The helicopter will also “over-fly” the tailback to make sure people stuck in the traffic are OK.

“A couple of summers ago, a van carrying oxyacetylene crashed on the A14 near Newmarket and the road had to be closed for 24 hours.

“It was the hottest day of the year and people were suffering. Anyone can signal us if they are in trouble and we can radio back and get help - first aid or an ambulance.

“In serious emergencies we can transfer people to the helicopter, which we are equipped to do.”

Ady was a detective sergeant with Suffolk police when he saw the post of Air Operations Unit manager advertised and thought it might make a nice change

“When I got here, I couldn't believe I'd landed the best job ever.”

The unit includes three pilots, all ex-army air corps, and seven air observers. Each flight includes a pilot and two observers and the value of being a consortium is that the three counties can call on each other for extra cover when needs be.

Ady is adamant that it is money well spent.

“It costs £350 an hour to keep the helicopter in the air.

“In terms of searching one square mile of open ground, it takes 450 officers one hour or one officer 450 hours.

“We can search one square mile in eight minutes and, of course, this releases resources back to HQ for other policing duties.”

The police helicopter can also have an impact on road safety and crime prevention, he reckons.

“What we try to do on the way back from jobs is to over-fly the county's main routes, including the A14.

“Hopefully drivers who are speeding, or using mobile phones, will see us and slow down and stop doing whatever they are doing, while those on their way to some criminal activity will be deterred, when they realise that they could be followed from the air.”

The helicopter unit also plays an important role in “operation stack”, when high winds close Felixstowe port and the lorries begin queuing up on the A14, from the dock gates back towards Ipswich.

“We take photos and videos from the air to support the multi-agencies dealing with the situation on the ground.

The team also monitors vehicles driving the wrong way along the A12 or A14 - “it happens more than you'd think” - as well as people or animals wandering on the carriageways.

“We can sometimes get their quicker than a police car or bike - that's where we have the advantage.”

LORRY PARK OWNER'S VIEW

KARL Rout and his family thought that running a lorry park on the A14 would be a doddle compared with their years in pig farming. How wrong they were.

For ever since they opened the Orwell Crossing Lorry Park, Karl, father Derrick and brother John, all joint-owners of the business, have had to battle with officialdom every step of the way.

The family have owned the farmland beside the eastbound carriageway at Nacton, near Ipswich, for more than 60 years.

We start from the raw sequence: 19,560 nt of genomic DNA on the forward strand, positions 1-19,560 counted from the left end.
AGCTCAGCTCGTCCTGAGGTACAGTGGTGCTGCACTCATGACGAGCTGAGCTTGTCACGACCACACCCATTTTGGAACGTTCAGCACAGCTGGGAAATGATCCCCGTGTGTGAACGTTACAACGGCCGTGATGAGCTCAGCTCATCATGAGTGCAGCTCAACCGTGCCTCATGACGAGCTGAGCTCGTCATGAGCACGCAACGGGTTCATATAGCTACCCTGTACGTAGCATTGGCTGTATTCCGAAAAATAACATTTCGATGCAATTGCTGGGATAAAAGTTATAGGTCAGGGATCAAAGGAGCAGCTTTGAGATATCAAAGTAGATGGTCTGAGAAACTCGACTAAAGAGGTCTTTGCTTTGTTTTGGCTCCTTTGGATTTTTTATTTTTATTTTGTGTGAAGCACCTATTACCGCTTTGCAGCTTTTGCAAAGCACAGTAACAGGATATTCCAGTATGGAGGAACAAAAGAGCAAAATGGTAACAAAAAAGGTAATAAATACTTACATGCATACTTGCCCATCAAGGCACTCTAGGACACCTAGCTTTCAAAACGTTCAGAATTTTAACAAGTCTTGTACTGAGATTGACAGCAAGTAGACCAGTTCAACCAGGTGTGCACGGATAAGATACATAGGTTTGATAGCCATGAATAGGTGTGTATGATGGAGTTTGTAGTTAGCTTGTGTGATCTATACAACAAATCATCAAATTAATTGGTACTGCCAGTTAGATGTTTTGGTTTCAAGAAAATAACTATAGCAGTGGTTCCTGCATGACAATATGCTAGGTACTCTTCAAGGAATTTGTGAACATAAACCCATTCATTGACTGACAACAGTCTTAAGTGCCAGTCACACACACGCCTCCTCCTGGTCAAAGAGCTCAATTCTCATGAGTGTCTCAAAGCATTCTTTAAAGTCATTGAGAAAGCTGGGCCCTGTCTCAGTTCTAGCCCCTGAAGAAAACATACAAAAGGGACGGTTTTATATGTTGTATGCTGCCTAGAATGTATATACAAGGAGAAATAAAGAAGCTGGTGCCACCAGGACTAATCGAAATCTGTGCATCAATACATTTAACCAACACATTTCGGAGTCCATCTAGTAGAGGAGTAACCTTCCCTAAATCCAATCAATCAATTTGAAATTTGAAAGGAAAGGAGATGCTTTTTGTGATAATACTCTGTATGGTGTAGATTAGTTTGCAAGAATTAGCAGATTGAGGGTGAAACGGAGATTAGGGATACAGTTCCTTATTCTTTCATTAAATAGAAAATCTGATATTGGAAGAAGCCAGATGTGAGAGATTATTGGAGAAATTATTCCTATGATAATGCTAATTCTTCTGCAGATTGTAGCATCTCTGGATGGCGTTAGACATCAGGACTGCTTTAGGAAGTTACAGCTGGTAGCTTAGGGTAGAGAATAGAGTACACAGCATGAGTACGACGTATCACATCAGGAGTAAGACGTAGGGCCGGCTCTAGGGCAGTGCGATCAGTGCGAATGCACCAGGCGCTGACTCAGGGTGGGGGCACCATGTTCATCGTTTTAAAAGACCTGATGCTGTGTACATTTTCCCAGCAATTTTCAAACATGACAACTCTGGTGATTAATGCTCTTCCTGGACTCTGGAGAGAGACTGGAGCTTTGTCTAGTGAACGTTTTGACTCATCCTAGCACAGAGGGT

Some time ago they leased out several acres beside the A14 on which a petrol service station and a McDonald's restaurant were built. When the service station closed, leaving McDonald's still operating from the site, the Routs were approached by the police anti-crime unit and other agencies.

“They asked if we'd open a lorry park, which was desperately needed, as lorries were being forced to park-up in lay-bys and on side roads all over the place, which was proving a crime-prevention nightmare,” explains Karl.

The Orwell Lorry Park opened in February, 2004, with the aim of attracting 250 to 300 lorries per night, about ten per cent of the 3,000 HGVs that use the A14 daily, although business at the moment falls somewhat short of this target, Karl admits.

“The trouble is that lorry drivers are given what is called night-out money - the industry standard being about £22 a night - which they regard as their money.

“So, instead of spending it in lorry parks, they park up in a lay-by somewhere, which saves them money.”

However, from day one, Orwell Crossing's bar and restaurant, respectively named Olive's and Dickie's after Karl's mum and dad, attracted an increasing number of private car drivers, which brought the Routs into conflict with the authorities.

“The site has a history of car drivers calling at McDonald's, which opened five or ten years before we did,” he says.

“Gradually people came to realise that we offer better food at a reasonable price and so started to drift in our direction.

“McDonald's is now closed, but the car drivers still turn up.”

The lorry park's licence states that only 'lorry drivers and bone fide users of the A14' can be served and the powers-that-be argued that most of the car drivers were making a special journey to visit the bar and

restaurant.

“When it opened, this section of the A14 was hailed as a by-pass for Ipswich, which is exactly what it was built for. So it's not surprising that the Highways Authority's own research shows 41pc of the traffic is local,” says Karl.

“Because it's so much quicker, people use the A14 to get around Ipswich, rather than drive through the town. So anyone on the A14 Ipswich by-pass must be a bona fide user.”

The conditions have at last been amended and Karl and partner Anne Blowers, manager and joint licensee, can now welcome car drivers and coach parties without fear of prosecution.

During weekdays about 75pc of customers are lorry drivers and about 25pc car drivers, mostly business people and sales reps. However, at weekends the balance tips in favour of car drivers, Sundays being the busiest days in the restaurant, with about 60 lorries and 150 cars - about 350 people in all.

The restaurant's carvery is proving hugely popular, especially with families, and it has been necessary to introduce a bookings policy for high days and holidays, including Mother's Day and Christmas Day, as well as birthday and retirement parties.

“We have to be careful not to overdo it, as the lorry drivers are very important to us. Many have become really good friends, and the last thing we want is for them to turn up and find huge areas roped off for private parties,” says Karl.

Now there is more aggro from the Highways Authority, which is claiming motorway status for the A14, although the A-road classification remains. Under motorway regulation, the sale of alcohol is banned.

However, the battle contiues as Karl has carried out his own comprehensive research on the entire length of the A14 and has prepared a dossier of the number of outlets along the road that sell alcohol, including petrol service stations, some of which advertise alcoholic drink alongside the petrol pumps.